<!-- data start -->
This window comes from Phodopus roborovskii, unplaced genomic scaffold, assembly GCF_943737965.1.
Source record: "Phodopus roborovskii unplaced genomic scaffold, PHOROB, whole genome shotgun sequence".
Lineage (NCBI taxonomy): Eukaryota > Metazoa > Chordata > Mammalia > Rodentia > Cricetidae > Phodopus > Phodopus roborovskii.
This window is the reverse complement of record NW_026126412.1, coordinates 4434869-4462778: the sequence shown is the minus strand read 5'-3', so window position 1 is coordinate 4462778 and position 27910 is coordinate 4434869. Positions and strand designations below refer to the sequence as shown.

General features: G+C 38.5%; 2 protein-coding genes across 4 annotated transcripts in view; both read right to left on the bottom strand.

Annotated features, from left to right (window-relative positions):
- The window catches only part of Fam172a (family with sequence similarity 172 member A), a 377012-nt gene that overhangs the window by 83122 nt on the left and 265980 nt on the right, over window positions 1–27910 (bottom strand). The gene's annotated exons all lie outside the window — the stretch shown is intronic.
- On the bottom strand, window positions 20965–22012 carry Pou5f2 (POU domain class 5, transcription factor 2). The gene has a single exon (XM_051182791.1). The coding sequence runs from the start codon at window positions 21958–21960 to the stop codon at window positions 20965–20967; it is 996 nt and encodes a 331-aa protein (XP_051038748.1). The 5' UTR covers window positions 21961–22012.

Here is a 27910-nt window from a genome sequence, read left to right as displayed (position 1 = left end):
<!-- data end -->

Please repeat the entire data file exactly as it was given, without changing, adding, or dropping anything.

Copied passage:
This window comes from Phodopus roborovskii, unplaced genomic scaffold, assembly GCF_943737965.1.
Source record: "Phodopus roborovskii unplaced genomic scaffold, PHOROB, whole genome shotgun sequence".
Lineage (NCBI taxonomy): Eukaryota > Metazoa > Chordata > Mammalia > Rodentia > Cricetidae > Phodopus > Phodopus roborovskii.
This window is the reverse complement of record NW_026126412.1, coordinates 4434869-4462778: the sequence shown is the minus strand read 5'-3', so window position 1 is coordinate 4462778 and position 27910 is coordinate 4434869. Positions and strand designations below refer to the sequence as shown.

General features: G+C 38.5%; 2 protein-coding genes across 4 annotated transcripts in view; both read right to left on the bottom strand.

Annotated features, from left to right (window-relative positions):
- The window catches only part of Fam172a (family with sequence similarity 172 member A), a 377012-nt gene that overhangs the window by 83122 nt on the left and 265980 nt on the right, over window positions 1–27910 (bottom strand). The gene's annotated exons all lie outside the window — the stretch shown is intronic.
- On the bottom strand, window positions 20965–22012 carry Pou5f2 (POU domain class 5, transcription factor 2). The gene has a single exon (XM_051182791.1). The coding sequence runs from the start codon at window positions 21958–21960 to the stop codon at window positions 20965–20967; it is 996 nt and encodes a 331-aa protein (XP_051038748.1). The 5' UTR covers window positions 21961–22012.

Here is a 27910-nt window from a genome sequence, read left to right as displayed (position 1 = left end):